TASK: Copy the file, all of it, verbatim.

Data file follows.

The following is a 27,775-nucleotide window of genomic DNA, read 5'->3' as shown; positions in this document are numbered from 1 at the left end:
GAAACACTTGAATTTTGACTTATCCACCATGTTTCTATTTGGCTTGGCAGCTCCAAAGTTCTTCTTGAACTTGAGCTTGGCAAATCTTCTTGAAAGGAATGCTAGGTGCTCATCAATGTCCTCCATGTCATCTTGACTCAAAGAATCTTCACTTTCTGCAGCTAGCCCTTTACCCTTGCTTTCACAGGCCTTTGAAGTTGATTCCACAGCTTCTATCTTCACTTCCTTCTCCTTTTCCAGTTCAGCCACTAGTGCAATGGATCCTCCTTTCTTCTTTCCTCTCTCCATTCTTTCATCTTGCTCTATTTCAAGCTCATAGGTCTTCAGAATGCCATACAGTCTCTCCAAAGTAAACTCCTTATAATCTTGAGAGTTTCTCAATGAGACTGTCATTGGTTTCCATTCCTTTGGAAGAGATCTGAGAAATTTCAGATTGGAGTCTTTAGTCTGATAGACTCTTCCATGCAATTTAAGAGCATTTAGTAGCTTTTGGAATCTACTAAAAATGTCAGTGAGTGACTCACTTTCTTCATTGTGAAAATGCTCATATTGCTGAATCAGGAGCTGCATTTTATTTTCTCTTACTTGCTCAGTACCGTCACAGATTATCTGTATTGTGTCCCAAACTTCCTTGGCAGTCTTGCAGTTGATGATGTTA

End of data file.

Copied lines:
The following is a 27,775-nucleotide window of genomic DNA, read 5'->3' as shown; positions in this document are numbered from 1 at the left end:
GAAACACTTGAATTTTGACTTATCCACCATGTTTCTATTTGGCTTGGCAGCTCCAAAGTTCTTCTTGAACTTGAGCTTGGCAAATCTTCTTGAAAGGAATGCTAGGTGCTCATCAATGTCCTCCATGTCATCTTGACTCAAAGAATCTTCACTTTCTGCAGCTAGCCCTTTACCCTTGCTTTCACAGGCCTTTGAAGTTGATTCCACAGCTTCTATCTTCACTTCCTTCTCCTTTTCCAGTTCAGCCACTAGTGCAATGGATCCTCCTTTCTTCTTTCCTCTCTCCATTCTTTCATCTTGCTCTATTTCAAGCTCATAGGTCTTCAGAATGCCATACAGTCTCTCCAAAGTAAACTCCTTATAATCTTGAGAGTTTCTCAATGAGACTGTCATTGGTTTCCATTCCTTTGGAAGAGATCTGAGAAATTTCAGATTGGAGTCTTTAGTCTGATAGACTCTTCCATGCAATTTAAGAGCATTTAGTAGCTTTTGGAATCTACTAAAAATGTCAGTGAGTGACTCACTTTCTTCATTGTGAAAATGCTCATATTGCTGAATCAGGAGCTGCATTTTATTTTCTCTTACTTGCTCAGTACCGTCACAGATTATCTGTATTGTGTCCCAAACTTCCTTGGCAGTCTTGCAGTTGATGATGTTA